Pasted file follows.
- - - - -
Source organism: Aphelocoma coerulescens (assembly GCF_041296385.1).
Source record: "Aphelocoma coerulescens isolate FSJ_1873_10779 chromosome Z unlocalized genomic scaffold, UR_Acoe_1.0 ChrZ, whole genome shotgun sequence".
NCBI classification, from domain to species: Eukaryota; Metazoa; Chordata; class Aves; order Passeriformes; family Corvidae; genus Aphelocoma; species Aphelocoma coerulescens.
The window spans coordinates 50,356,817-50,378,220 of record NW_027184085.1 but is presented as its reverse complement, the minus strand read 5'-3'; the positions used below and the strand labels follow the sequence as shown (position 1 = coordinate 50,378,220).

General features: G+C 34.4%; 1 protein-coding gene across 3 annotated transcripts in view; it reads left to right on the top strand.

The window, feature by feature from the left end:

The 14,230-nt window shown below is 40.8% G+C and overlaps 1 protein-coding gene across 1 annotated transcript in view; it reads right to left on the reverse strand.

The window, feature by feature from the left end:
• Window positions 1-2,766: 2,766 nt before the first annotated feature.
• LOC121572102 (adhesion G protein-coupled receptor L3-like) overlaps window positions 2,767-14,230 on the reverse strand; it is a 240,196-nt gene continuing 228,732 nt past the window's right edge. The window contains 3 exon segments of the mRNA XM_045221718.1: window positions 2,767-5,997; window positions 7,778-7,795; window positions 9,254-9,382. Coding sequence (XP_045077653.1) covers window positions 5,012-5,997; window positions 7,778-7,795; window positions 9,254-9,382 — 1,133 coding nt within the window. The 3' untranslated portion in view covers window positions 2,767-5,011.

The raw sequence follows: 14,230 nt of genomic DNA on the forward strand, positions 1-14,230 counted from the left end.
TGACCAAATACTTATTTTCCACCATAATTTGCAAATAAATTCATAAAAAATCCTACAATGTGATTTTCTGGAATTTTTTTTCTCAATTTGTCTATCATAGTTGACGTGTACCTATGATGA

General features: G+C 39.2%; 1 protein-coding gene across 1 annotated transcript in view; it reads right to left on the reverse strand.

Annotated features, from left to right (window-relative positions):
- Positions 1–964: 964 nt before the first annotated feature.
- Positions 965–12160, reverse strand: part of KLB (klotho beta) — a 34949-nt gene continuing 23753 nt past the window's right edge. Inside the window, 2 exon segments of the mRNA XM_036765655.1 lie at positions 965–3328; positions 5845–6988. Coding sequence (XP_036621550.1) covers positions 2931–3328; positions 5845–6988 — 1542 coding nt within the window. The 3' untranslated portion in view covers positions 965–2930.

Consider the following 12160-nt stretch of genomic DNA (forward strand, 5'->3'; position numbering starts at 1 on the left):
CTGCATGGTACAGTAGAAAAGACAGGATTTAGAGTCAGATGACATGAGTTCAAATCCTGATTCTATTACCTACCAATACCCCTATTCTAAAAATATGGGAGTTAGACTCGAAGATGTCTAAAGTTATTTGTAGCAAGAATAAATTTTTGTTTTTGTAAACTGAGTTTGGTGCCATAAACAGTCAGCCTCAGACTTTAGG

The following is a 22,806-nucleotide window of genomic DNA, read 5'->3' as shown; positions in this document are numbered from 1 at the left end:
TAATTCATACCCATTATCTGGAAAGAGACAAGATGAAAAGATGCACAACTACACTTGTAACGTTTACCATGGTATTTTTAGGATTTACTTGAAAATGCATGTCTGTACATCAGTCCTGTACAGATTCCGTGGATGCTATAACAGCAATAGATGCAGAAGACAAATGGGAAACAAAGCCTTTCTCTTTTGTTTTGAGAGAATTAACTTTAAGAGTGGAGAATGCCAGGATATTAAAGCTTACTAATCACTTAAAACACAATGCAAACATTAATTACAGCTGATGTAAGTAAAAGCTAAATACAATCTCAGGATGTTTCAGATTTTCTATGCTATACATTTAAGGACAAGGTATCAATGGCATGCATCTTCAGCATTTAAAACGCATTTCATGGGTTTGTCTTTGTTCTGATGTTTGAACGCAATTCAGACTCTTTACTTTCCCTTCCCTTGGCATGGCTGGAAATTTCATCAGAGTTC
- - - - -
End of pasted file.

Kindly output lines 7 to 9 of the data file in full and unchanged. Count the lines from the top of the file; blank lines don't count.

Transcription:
The 14,230-nt window shown below is 40.8% G+C and overlaps 1 protein-coding gene across 1 annotated transcript in view; it reads right to left on the reverse strand.

The window, feature by feature from the left end:
• Window positions 1-2,766: 2,766 nt before the first annotated feature.